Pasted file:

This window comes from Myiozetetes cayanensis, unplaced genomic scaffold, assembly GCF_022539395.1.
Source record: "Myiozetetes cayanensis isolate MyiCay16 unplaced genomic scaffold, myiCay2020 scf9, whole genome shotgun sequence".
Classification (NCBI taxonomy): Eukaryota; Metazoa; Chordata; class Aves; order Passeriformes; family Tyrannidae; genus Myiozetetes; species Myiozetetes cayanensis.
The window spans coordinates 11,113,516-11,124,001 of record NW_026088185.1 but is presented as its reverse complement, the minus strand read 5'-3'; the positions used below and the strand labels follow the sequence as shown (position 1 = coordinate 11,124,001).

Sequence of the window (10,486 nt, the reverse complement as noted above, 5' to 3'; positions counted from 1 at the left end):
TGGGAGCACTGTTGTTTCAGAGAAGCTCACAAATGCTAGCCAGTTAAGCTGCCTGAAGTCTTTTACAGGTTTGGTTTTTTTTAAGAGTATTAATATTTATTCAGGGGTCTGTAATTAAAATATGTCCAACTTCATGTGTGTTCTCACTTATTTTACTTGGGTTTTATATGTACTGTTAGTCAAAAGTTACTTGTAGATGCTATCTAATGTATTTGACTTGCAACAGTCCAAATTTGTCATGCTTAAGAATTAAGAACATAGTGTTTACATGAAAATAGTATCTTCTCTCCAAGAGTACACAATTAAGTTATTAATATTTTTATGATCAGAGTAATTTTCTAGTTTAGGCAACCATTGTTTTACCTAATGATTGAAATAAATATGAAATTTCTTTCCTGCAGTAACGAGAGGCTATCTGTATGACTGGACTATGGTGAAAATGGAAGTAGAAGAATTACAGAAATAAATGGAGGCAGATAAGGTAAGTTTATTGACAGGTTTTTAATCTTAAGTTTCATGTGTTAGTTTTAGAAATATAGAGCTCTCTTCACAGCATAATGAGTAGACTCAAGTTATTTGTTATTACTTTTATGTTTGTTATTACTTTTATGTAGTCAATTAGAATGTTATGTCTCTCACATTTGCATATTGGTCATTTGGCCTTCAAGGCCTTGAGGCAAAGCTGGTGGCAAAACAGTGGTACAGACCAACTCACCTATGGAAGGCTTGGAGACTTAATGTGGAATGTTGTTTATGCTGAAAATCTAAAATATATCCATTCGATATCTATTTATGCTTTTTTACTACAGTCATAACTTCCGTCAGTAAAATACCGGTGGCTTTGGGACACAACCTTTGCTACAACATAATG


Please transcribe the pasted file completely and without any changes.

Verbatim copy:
This window comes from Myiozetetes cayanensis, unplaced genomic scaffold, assembly GCF_022539395.1.
Source record: "Myiozetetes cayanensis isolate MyiCay16 unplaced genomic scaffold, myiCay2020 scf9, whole genome shotgun sequence".
Classification (NCBI taxonomy): Eukaryota; Metazoa; Chordata; class Aves; order Passeriformes; family Tyrannidae; genus Myiozetetes; species Myiozetetes cayanensis.
The window spans coordinates 11,113,516-11,124,001 of record NW_026088185.1 but is presented as its reverse complement, the minus strand read 5'-3'; the positions used below and the strand labels follow the sequence as shown (position 1 = coordinate 11,124,001).

Sequence of the window (10,486 nt, the reverse complement as noted above, 5' to 3'; positions counted from 1 at the left end):
TGGGAGCACTGTTGTTTCAGAGAAGCTCACAAATGCTAGCCAGTTAAGCTGCCTGAAGTCTTTTACAGGTTTGGTTTTTTTTAAGAGTATTAATATTTATTCAGGGGTCTGTAATTAAAATATGTCCAACTTCATGTGTGTTCTCACTTATTTTACTTGGGTTTTATATGTACTGTTAGTCAAAAGTTACTTGTAGATGCTATCTAATGTATTTGACTTGCAACAGTCCAAATTTGTCATGCTTAAGAATTAAGAACATAGTGTTTACATGAAAATAGTATCTTCTCTCCAAGAGTACACAATTAAGTTATTAATATTTTTATGATCAGAGTAATTTTCTAGTTTAGGCAACCATTGTTTTACCTAATGATTGAAATAAATATGAAATTTCTTTCCTGCAGTAACGAGAGGCTATCTGTATGACTGGACTATGGTGAAAATGGAAGTAGAAGAATTACAGAAATAAATGGAGGCAGATAAGGTAAGTTTATTGACAGGTTTTTAATCTTAAGTTTCATGTGTTAGTTTTAGAAATATAGAGCTCTCTTCACAGCATAATGAGTAGACTCAAGTTATTTGTTATTACTTTTATGTTTGTTATTACTTTTATGTAGTCAATTAGAATGTTATGTCTCTCACATTTGCATATTGGTCATTTGGCCTTCAAGGCCTTGAGGCAAAGCTGGTGGCAAAACAGTGGTACAGACCAACTCACCTATGGAAGGCTTGGAGACTTAATGTGGAATGTTGTTTATGCTGAAAATCTAAAATATATCCATTCGATATCTATTTATGCTTTTTTACTACAGTCATAACTTCCGTCAGTAAAATACCGGTGGCTTTGGGACACAACCTTTGCTACAACATAATG